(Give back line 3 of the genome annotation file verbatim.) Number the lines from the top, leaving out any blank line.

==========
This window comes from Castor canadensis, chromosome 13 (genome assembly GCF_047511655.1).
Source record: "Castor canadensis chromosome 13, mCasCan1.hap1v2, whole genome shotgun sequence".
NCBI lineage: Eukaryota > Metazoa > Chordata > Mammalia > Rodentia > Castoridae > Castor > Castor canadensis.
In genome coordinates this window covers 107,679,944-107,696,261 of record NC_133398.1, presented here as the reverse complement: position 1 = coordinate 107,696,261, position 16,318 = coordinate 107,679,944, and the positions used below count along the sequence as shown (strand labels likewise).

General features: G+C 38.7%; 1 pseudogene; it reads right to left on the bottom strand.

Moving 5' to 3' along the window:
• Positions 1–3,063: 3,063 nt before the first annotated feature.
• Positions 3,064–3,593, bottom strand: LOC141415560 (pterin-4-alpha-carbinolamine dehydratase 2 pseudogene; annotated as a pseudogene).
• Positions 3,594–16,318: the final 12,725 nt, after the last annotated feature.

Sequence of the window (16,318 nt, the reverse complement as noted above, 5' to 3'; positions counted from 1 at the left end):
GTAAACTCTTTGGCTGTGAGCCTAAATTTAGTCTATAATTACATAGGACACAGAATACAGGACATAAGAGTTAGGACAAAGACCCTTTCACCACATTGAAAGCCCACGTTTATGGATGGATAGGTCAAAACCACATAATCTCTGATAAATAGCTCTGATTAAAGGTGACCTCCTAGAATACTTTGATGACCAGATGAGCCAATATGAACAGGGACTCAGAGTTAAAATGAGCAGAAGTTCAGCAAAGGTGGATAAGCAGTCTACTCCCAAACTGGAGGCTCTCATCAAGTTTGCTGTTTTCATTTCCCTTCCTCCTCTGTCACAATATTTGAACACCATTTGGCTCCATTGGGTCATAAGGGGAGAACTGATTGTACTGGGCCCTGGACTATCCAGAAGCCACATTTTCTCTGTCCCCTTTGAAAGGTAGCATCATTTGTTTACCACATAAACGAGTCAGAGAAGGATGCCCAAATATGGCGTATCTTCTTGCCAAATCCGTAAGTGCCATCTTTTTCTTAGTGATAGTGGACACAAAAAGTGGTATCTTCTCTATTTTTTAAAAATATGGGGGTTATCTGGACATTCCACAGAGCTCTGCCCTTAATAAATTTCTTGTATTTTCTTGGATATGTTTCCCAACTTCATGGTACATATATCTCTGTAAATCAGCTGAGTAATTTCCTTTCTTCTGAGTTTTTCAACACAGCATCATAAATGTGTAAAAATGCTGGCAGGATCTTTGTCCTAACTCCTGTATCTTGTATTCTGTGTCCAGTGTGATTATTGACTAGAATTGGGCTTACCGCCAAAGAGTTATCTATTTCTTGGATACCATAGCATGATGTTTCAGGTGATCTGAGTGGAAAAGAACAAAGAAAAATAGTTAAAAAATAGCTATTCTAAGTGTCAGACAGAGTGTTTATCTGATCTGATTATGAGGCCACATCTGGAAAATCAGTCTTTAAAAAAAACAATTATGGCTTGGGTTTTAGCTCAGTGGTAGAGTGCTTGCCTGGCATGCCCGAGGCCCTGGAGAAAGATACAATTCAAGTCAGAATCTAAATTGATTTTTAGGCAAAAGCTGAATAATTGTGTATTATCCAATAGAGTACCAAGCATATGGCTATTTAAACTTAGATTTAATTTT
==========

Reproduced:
NCBI lineage: Eukaryota > Metazoa > Chordata > Mammalia > Rodentia > Castoridae > Castor > Castor canadensis.